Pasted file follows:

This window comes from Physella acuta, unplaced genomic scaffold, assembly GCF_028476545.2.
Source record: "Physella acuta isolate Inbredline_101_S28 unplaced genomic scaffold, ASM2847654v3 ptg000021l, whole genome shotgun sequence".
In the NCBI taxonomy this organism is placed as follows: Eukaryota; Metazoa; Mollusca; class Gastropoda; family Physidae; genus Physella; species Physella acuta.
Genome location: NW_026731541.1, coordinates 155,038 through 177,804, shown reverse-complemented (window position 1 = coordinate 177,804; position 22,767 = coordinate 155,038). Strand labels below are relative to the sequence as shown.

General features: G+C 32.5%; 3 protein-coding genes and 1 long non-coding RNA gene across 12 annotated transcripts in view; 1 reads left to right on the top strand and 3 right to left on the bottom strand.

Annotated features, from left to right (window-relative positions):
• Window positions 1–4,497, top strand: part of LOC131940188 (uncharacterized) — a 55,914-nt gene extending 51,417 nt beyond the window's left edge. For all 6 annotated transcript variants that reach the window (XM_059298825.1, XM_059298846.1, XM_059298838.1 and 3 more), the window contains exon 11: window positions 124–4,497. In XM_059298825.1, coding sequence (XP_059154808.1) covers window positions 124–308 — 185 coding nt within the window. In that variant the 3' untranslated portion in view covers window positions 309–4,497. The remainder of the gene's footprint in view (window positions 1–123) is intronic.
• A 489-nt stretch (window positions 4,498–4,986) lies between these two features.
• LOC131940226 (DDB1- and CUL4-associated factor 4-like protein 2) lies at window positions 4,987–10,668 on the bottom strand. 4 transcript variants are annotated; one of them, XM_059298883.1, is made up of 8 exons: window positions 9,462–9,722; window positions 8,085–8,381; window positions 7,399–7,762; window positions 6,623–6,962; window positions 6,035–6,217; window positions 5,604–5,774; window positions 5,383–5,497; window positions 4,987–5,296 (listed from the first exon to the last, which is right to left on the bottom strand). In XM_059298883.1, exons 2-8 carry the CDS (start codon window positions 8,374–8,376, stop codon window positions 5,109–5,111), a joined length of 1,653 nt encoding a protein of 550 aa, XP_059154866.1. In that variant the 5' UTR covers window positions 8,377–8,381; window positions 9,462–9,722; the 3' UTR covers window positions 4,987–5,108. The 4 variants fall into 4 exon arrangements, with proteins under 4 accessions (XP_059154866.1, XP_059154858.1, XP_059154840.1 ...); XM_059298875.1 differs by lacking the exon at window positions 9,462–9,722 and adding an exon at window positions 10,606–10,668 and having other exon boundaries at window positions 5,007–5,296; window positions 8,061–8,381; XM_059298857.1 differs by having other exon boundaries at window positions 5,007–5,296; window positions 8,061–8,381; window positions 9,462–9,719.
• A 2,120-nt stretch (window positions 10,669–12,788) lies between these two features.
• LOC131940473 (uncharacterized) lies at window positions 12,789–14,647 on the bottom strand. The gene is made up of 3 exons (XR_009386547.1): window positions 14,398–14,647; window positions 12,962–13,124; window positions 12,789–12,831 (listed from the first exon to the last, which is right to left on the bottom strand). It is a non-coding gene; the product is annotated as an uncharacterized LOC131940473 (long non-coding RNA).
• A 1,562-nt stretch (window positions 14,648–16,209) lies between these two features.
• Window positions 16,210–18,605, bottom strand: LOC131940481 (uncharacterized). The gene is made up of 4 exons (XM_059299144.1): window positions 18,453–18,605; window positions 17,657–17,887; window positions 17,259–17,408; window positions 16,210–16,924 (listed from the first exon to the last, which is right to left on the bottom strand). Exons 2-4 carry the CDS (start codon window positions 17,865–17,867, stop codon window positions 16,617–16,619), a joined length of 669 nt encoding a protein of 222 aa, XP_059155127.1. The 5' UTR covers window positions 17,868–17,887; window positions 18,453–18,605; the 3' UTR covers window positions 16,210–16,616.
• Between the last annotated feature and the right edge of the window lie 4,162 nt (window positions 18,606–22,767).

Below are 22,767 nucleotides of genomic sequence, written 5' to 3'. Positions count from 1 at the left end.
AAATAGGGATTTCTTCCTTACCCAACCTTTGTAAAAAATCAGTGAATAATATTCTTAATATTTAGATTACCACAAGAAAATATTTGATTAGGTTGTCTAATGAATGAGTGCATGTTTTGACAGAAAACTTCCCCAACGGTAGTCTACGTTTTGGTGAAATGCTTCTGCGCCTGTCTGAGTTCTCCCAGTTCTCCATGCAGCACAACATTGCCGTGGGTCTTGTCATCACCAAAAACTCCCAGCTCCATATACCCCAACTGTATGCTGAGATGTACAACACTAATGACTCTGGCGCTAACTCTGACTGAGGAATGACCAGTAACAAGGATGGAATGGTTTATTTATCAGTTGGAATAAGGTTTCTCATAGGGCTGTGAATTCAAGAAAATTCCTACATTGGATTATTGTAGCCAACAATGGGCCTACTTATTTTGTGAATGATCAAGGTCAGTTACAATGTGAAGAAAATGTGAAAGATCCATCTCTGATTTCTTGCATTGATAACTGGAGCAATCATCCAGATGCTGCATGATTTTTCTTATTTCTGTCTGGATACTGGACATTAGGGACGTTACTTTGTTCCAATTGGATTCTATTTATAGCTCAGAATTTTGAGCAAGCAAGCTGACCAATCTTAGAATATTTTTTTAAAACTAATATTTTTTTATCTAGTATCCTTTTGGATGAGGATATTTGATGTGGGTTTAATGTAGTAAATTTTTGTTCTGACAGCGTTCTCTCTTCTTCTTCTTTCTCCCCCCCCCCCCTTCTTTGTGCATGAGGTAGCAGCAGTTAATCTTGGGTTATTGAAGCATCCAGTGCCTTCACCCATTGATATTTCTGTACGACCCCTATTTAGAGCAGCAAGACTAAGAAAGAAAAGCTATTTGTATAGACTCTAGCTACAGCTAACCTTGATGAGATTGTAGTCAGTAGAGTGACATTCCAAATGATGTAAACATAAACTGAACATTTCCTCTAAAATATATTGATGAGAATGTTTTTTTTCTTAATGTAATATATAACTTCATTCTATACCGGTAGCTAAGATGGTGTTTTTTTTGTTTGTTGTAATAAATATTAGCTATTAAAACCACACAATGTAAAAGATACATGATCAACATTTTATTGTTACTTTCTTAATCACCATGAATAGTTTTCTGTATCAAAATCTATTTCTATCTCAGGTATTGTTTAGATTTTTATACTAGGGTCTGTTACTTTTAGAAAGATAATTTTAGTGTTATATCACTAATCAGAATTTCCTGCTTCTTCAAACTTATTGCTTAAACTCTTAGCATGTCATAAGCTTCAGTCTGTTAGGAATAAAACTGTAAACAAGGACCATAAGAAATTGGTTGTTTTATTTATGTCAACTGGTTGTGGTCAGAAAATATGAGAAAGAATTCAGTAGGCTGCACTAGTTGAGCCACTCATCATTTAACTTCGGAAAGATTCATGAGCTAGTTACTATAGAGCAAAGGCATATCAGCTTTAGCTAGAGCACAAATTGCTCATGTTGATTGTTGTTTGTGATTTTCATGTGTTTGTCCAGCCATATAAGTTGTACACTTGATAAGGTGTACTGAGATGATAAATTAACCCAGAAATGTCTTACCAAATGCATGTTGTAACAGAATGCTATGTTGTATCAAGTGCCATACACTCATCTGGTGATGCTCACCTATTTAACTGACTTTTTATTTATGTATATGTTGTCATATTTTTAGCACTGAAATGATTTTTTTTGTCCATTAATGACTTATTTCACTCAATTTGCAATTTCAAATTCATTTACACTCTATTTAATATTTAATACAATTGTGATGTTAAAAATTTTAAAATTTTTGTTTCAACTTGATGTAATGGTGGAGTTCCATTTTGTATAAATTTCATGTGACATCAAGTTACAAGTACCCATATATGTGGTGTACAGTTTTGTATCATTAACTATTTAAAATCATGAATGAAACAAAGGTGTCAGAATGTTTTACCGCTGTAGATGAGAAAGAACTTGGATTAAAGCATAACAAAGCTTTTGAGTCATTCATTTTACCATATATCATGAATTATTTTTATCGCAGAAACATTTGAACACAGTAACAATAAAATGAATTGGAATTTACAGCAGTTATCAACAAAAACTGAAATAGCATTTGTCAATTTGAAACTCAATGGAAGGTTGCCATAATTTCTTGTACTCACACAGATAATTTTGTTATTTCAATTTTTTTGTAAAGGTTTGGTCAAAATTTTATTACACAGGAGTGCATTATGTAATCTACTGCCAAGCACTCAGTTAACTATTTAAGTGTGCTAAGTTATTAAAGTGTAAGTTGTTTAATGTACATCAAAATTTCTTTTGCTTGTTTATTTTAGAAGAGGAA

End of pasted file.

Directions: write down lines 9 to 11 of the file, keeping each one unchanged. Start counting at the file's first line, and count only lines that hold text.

• LOC131940226 (DDB1- and CUL4-associated factor 4-like protein 2) lies at window positions 4,987–10,668 on the bottom strand. 4 transcript variants are annotated; one of them, XM_059298883.1, is made up of 8 exons: window positions 9,462–9,722; window positions 8,085–8,381; window positions 7,399–7,762; window positions 6,623–6,962; window positions 6,035–6,217; window positions 5,604–5,774; window positions 5,383–5,497; window positions 4,987–5,296 (listed from the first exon to the last, which is right to left on the bottom strand). In XM_059298883.1, exons 2-8 carry the CDS (start codon window positions 8,374–8,376, stop codon window positions 5,109–5,111), a joined length of 1,653 nt encoding a protein of 550 aa, XP_059154866.1. In that variant the 5' UTR covers window positions 8,377–8,381; window positions 9,462–9,722; the 3' UTR covers window positions 4,987–5,108. The 4 variants fall into 4 exon arrangements, with proteins under 4 accessions (XP_059154866.1, XP_059154858.1, XP_059154840.1 ...); XM_059298875.1 differs by lacking the exon at window positions 9,462–9,722 and adding an exon at window positions 10,606–10,668 and having other exon boundaries at window positions 5,007–5,296; window positions 8,061–8,381; XM_059298857.1 differs by having other exon boundaries at window positions 5,007–5,296; window positions 8,061–8,381; window positions 9,462–9,719.
• A 2,120-nt stretch (window positions 10,669–12,788) lies between these two features.
• LOC131940473 (uncharacterized) lies at window positions 12,789–14,647 on the bottom strand. The gene is made up of 3 exons (XR_009386547.1): window positions 14,398–14,647; window positions 12,962–13,124; window positions 12,789–12,831 (listed from the first exon to the last, which is right to left on the bottom strand). It is a non-coding gene; the product is annotated as an uncharacterized LOC131940473 (long non-coding RNA).